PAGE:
Seafood industry investors buying into the blue economy

Published on
April 26, 2022
Chris Gorell Barnes, co-founder of private equity firm Ocean 14 Capital.

Public appreciation that oceans provide essential protection to both the planet and humanity is growing, according to Chris Gorell Barnes, co-founder of private equity firm Ocean 14 Capital. 

The entrepreneur, marine conservationist, and co-founder of the Blue Marine Foundation said “tremendous trigger-points,” which include documentaries like Blue Planet II and Seaspiracy, as well as reports from the United Nations Intergovernmental Panel on Climate Change (IPCC), have brought unprecedented public interest to the oceans. Additionally, luminaries such as U.S. Presidential Special Envoy John Kerry have been highlighting the role that the ocean plays in mitigating the climate crisis, and the new U.N. Decade of the Oceans platform is drawing attention to the need to reverse the decline of ocean health, Gorell Barnes said.

“The result is this swelling realization of ‘Wow, the oceans are important,’ and if we don’t have a healthy marine ecosystem, then we have zero chance of mitigating the climate crisis,” Gorell Barnes said. “We’ve also got money recognizing regulations are being introduced – we’ve got all of these drivers coming into play to wake the blue economy.”

While philanthropy has been very successful at instigating change in this space, the decision to launch Ocean 14 – a partnership between the founders of Pontos Aqua, the Blue Marine Foundation, and Vedra Partners – came from wanting to do more, Gorell Barnes said.

“If we are to transform the ocean and regenerate it, we need to galvanize multi-billions of dollars in institutional capital and we need to transform the existing industry. There’s also a real demand-supply challenge in our favor, which gives us the opportunity to do something groundbreaking,” he said.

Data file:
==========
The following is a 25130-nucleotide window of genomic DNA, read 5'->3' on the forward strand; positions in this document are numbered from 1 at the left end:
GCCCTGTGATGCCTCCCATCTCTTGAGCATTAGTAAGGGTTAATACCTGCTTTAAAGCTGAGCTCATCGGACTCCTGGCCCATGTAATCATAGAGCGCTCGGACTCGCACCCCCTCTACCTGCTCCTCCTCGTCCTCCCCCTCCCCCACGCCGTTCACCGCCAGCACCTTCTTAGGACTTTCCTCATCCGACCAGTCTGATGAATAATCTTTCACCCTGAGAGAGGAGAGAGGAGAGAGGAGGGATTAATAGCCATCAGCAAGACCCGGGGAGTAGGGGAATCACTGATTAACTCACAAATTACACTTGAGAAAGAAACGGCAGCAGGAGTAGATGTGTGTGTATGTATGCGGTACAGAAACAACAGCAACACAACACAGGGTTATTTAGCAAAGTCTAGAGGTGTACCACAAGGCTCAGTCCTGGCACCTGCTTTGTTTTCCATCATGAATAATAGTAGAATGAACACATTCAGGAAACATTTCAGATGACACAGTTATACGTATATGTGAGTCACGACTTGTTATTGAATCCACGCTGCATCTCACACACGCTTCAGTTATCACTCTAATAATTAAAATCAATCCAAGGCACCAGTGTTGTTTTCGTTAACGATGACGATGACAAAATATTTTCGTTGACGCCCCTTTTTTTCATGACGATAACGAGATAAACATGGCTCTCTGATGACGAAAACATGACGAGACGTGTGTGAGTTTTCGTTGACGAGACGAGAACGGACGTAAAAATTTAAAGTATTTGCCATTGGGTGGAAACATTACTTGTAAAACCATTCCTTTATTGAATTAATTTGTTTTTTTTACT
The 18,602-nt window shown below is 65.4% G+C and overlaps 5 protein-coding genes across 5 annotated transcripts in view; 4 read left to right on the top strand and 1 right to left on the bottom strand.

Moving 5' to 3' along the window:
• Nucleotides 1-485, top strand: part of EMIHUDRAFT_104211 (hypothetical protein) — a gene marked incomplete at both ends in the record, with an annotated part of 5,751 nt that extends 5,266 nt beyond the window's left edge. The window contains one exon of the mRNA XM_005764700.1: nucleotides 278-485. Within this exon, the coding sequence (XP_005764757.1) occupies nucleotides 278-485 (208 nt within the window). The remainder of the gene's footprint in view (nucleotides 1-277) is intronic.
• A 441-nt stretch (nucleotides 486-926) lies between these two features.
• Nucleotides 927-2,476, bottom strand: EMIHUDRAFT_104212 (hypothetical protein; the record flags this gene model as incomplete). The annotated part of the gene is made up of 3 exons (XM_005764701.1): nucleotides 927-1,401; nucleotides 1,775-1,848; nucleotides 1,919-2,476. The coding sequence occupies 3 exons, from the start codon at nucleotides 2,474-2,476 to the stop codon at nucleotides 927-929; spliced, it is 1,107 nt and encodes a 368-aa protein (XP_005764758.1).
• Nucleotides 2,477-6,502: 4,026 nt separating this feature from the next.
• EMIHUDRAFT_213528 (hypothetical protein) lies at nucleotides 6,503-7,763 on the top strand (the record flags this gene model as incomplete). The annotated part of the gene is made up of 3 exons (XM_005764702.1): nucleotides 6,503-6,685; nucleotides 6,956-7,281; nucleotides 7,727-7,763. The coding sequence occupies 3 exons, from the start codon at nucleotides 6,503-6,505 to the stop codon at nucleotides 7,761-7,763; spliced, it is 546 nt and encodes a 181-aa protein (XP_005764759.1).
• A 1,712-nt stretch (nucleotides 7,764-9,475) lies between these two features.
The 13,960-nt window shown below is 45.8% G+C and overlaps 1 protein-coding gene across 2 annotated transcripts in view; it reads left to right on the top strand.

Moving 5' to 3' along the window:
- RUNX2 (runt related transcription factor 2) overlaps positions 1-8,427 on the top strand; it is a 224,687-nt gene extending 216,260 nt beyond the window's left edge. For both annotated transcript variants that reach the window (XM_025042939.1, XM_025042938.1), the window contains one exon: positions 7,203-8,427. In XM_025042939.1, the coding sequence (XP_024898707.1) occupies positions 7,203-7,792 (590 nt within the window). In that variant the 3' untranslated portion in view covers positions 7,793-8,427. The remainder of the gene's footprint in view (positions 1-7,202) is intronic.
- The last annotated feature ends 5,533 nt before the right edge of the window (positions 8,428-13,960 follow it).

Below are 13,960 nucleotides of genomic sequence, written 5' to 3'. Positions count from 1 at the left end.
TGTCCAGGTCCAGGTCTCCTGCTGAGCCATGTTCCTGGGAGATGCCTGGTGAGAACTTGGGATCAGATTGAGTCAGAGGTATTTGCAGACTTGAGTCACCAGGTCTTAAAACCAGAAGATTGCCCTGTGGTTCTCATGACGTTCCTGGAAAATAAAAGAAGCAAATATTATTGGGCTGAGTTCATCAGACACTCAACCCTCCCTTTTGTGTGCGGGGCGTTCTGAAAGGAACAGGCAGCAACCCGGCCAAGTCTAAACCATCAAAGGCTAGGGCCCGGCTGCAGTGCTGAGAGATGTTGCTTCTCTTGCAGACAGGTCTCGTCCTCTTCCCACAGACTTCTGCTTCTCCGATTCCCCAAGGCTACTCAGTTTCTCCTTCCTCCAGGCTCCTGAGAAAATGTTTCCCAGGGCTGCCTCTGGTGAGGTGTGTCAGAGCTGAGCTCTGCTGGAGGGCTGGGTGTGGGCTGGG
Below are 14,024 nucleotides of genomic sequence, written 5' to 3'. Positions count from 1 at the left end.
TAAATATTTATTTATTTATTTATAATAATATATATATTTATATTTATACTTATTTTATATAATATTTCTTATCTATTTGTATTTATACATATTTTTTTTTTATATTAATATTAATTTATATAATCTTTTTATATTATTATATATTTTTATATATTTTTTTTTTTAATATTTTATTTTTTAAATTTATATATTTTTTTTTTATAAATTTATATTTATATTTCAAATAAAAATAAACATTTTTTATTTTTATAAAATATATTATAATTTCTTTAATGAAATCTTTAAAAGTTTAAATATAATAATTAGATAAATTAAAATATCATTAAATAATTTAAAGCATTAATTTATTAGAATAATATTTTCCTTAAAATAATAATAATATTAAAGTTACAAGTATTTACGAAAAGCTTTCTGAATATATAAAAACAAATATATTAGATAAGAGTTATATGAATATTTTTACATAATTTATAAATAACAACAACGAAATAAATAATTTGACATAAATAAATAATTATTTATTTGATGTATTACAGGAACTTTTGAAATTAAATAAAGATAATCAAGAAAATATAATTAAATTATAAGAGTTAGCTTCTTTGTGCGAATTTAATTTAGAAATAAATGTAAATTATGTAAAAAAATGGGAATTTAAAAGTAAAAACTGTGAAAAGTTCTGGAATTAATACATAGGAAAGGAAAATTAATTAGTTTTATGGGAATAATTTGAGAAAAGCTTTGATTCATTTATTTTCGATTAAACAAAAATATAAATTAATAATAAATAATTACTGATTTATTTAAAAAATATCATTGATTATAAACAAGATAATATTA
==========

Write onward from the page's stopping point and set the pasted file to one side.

Over the next five to 10 years, demand is “expected to increase significantly,” Bluefront Equity Founding Partner Simen Landmark said, adding that “the industry is under pressure to deliver requested supply.”

“The supply side is struggling with both biological and technical challenges that need to be solved to keep track with the increasing demand. Substantial investments are needed to solve many of these challenges that are crucial to deliver sustainable proteins to a growing population. That said, over the course of the last decade, the seafood space has gone from an industry with little attention to one of significant focus as people understand that it’s a significant part of a sustainable food solution,” Landmark said.

Bluefront Equity, a Norway-based investment company entirely concentrated on the seafood value chain, also believes that the industry is at the “beginning of a substantial growth phase,” and will be “increasingly dependent on investments and industrialization” to overcome its supply challenges, Landmark said.

Existing industry potential

In terms of its emphasis, Bluefront primarily seeks to invest in supplier companies that contribute toward increased traceability, better fish health and welfare, and enhanced quality of the end-product. Additionally, it’s looking to help advance the seafood industry’s digitization.

“We have worked as founders, advisors, and investors in different parts of the seafood space for the past 15 years. We are strongly focusing on solving the seafood supply challenges and we are particularly excited about the increased attention toward sustainability, and fish and ocean welfare,” Landmark said.

Among its investments and working partnerships are companies that are developing products that will solve biological and technical challenges, and these are expected to lead to innovations and technologies that improve hygiene, health, sustainability, and industrialization across the value chain, according to Landmark.

“Oxygen and the use of ozone as a disinfectant are examples of products our portfolio companies are delivering,” Landmark said.